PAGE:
Correlation modelling on the sphere using a generalized diffusion equation



An important element of a data assimilation system is the statistical model used for representing the correlations of background error. This paper describes a practical algorithm that can be used to model a large class of two- and three-dimensional, univariate correlation functions on the sphere. Application of the algorithm involves a numerical integration of a generalized diffusion-type equation (GDE). The GDE is formed by replacing the Laplacian operator in the classical diffusion equation by a polynomial in the Laplacian. The integral solution of the GDE defines, after appropriate normalization, a correlation operator on the sphere. The kernel of the correlation operator is an isotropic correlation function. The free parameters controlling the shape and length-scale of the correlation function are the products kpT, p = 1, 2, …, where (-1)pkp is a weighting (‘diffusion’) coefficient (kp > 0) attached to the Laplacian with exponent p, and T is the total integration ‘time’. For the classical diffusion equation (a special case of the GDE with kp = 0 for all p > 1) the correlation function is shown to be well approximated by a Gaussian with length-scale equal to (2k1T)1/2.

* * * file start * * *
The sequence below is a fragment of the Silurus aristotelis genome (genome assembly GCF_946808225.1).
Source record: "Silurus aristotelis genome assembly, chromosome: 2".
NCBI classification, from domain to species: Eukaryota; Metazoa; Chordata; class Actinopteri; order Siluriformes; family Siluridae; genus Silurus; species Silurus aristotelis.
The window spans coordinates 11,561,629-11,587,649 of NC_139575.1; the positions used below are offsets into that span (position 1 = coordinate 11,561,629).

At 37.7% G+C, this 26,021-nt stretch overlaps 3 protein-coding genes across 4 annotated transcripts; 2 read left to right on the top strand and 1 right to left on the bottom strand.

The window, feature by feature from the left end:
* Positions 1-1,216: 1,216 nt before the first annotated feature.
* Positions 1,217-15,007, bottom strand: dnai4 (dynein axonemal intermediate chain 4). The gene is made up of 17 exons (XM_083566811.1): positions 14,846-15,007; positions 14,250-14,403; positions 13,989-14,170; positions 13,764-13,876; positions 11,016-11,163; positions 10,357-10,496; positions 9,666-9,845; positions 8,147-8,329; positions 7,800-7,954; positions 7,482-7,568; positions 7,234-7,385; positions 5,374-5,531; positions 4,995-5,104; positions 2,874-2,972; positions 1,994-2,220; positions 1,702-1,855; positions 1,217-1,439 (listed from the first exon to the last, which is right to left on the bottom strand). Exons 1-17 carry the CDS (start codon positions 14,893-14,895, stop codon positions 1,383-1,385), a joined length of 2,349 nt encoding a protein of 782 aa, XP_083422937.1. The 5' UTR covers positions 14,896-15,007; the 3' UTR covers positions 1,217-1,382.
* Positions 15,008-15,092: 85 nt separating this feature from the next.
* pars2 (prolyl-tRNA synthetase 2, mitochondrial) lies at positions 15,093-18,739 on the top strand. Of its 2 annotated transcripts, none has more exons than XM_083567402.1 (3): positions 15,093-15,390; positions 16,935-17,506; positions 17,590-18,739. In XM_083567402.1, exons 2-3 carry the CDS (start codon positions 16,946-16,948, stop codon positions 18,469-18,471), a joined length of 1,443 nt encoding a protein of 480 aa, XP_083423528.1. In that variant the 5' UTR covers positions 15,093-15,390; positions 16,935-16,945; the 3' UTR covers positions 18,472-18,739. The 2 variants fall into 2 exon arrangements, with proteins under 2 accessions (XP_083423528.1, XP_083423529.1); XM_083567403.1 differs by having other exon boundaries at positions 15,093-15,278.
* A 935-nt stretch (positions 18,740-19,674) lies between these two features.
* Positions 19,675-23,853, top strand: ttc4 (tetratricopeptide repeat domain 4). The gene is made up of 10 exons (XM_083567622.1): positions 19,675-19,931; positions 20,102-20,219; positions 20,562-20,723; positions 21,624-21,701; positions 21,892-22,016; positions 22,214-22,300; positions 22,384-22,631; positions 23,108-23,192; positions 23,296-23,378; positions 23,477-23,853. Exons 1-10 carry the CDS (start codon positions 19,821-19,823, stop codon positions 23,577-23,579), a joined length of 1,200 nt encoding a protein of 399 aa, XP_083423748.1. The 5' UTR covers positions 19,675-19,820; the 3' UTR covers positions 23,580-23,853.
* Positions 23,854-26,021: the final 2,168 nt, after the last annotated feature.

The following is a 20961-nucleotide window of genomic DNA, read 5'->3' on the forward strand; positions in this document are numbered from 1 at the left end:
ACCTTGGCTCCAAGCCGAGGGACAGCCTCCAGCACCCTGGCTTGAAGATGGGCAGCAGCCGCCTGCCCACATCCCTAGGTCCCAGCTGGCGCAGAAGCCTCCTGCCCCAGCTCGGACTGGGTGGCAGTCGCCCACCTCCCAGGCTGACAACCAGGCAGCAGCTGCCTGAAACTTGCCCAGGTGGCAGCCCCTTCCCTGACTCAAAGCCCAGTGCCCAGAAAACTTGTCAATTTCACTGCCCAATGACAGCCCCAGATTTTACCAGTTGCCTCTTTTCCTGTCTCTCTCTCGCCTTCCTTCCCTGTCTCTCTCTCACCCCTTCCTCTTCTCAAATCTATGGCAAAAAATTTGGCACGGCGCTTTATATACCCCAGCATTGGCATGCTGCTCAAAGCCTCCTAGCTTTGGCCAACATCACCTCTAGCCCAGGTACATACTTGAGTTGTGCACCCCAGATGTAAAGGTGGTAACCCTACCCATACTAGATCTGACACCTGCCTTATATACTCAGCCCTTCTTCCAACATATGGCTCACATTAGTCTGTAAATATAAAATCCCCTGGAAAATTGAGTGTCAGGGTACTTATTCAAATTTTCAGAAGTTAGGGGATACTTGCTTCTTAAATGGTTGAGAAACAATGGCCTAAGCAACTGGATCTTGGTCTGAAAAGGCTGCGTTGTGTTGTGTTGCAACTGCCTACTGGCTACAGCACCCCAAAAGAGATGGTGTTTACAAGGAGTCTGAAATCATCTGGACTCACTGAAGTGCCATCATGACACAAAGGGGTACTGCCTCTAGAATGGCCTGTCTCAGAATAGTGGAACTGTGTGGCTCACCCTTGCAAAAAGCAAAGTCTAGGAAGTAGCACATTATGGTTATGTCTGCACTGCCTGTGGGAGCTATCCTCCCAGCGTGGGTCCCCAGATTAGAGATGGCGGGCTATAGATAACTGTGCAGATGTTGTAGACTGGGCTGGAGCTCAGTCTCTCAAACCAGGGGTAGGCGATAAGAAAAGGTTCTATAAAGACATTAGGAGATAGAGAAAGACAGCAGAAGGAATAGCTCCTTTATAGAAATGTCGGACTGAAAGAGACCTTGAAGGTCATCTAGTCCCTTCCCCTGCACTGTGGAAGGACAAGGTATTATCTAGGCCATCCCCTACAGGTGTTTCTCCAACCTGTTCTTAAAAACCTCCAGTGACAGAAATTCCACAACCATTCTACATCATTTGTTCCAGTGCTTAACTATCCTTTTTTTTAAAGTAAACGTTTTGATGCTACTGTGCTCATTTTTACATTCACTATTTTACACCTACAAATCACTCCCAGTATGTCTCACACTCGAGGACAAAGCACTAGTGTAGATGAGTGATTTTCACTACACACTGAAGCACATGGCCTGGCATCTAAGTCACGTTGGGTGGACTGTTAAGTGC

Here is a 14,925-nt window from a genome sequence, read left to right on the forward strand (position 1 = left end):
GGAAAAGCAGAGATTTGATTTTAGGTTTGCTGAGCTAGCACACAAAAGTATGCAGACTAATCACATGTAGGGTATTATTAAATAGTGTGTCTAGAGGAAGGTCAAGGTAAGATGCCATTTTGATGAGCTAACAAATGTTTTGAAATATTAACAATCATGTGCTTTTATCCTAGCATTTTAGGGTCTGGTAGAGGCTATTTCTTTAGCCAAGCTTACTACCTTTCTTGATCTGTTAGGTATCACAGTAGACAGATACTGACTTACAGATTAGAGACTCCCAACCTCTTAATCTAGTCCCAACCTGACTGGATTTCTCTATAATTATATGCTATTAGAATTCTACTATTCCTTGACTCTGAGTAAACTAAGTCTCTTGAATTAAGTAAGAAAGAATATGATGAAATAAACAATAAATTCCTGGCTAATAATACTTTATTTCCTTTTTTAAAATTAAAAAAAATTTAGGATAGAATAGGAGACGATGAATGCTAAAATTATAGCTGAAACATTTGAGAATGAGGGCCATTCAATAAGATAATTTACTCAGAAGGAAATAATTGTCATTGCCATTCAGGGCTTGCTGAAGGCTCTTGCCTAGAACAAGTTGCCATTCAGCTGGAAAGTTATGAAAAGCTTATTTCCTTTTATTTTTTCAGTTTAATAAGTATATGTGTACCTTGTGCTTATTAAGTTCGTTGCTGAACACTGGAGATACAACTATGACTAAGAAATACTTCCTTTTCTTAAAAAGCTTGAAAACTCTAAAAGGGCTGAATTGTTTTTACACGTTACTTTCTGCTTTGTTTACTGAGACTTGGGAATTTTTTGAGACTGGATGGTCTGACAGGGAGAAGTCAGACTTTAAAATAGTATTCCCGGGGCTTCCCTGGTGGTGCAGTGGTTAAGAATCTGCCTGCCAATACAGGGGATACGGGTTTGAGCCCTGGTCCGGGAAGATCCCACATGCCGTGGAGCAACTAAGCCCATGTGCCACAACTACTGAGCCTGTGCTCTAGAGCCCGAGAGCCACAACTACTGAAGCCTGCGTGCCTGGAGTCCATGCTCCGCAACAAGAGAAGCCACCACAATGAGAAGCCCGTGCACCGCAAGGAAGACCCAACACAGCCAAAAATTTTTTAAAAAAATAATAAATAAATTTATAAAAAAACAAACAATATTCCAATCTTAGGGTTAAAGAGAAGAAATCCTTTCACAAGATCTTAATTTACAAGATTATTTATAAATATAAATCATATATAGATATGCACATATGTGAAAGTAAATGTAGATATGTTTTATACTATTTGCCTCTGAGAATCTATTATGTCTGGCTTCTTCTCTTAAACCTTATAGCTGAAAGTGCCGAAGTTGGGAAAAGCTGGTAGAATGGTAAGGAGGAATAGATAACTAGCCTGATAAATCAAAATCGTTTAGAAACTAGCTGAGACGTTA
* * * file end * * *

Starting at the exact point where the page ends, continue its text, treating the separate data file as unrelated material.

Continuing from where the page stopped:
The Laplacian-based correlation model is particularly well suited for ocean models as it can be easily generalized to account for complex boundaries imposed by coastlines. Furthermore, a one-dimensional analogue of the GDE can be used to model a family of vertical correlation functions, which in combination with the two-dimensional GDE forms the basis of a three-dimensional, (generally) non-separable correlation model. Generalizations to account for anisotropic correlations are also possible by stretching and/or rotating the computational coordinates via a ‘diffusion’ tensor. Examples are presented from a variational assimilation system currently under development for the OPA ocean general-circulation model of the Laboratoire d'Oceanographie Dynamique et de Climatologie.